Tumor embolization

What is tumor embolization?

Embolization is a minimally invasive procedure in which the blood supply to the tumor is shut down. The tumor size or volume can cause symptoms like pain, recurring bleeding, aesthetic, or functional impairments. The procedure causes the tumor to die, offering symptom relief. Embolization is also used to decrease the risk during certain procedures, such as bleeding, or to decrease tumor size prior to surgery.

What to expect?

Your interventional radiologist will use a contrast agent to create visibility of the blood vessels, after which microparticles, glue, or metallic occluding coils are inserted into the blood vessel(s) to block the blood flow. The procedure will take approximately one or two hours.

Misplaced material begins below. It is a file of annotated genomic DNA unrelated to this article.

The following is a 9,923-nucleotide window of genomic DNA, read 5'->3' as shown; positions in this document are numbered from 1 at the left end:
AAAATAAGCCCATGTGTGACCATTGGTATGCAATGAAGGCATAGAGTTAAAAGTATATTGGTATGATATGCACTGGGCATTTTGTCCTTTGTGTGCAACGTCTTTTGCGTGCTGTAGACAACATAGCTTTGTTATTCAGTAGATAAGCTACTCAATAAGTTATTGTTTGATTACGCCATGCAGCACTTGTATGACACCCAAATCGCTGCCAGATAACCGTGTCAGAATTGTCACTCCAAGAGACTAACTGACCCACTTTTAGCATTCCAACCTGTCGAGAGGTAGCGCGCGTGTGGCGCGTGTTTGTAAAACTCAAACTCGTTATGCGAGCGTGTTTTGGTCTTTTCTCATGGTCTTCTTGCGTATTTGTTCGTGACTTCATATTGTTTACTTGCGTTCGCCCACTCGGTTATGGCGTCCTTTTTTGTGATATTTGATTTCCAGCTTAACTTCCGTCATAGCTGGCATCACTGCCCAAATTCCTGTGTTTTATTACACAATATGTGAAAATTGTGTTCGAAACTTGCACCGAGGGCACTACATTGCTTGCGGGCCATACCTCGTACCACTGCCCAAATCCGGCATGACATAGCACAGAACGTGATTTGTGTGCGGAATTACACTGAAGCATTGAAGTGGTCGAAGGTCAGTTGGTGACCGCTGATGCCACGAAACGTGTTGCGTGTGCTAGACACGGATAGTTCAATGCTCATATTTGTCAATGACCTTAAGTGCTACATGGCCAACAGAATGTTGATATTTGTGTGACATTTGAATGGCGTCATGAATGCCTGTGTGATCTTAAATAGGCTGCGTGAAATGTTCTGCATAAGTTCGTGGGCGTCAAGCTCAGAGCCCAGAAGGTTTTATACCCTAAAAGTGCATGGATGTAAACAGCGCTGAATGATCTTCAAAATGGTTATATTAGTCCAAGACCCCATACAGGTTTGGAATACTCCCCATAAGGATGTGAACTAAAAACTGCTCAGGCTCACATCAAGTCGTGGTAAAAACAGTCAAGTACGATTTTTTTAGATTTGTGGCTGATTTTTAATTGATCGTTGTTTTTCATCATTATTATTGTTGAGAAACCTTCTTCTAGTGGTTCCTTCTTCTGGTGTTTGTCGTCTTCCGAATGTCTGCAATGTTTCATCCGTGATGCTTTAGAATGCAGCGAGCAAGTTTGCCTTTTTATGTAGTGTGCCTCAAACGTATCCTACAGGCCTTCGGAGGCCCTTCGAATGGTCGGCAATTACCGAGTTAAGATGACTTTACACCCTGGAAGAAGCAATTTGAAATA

Before the procedure, you will get a local anesthetic. Some people are able to go home on the same day, but most people will have to spend several days at the hospital. This is due to the fact that the tumor will die off as a result of the blockage to the blood flow, which can cause pain. Some patients may need an epidural or morphine pump until the pain has diminished.

What are the potential risks and complications?

Relative risks include bruising, edema, liver dysfunction in the case of hepatic artery embolization, and infection. 

The most common complication is the post-embolization syndrome, which occurs in about 20 to 70% of patients. Symptoms include fatigue, mild fever, nausea, vomiting, and abdominal pain.

A small number of patients turn out to be allergic to the contrast agent. The iodine in this contrast medium may, in very rare cases, affect the kidneys.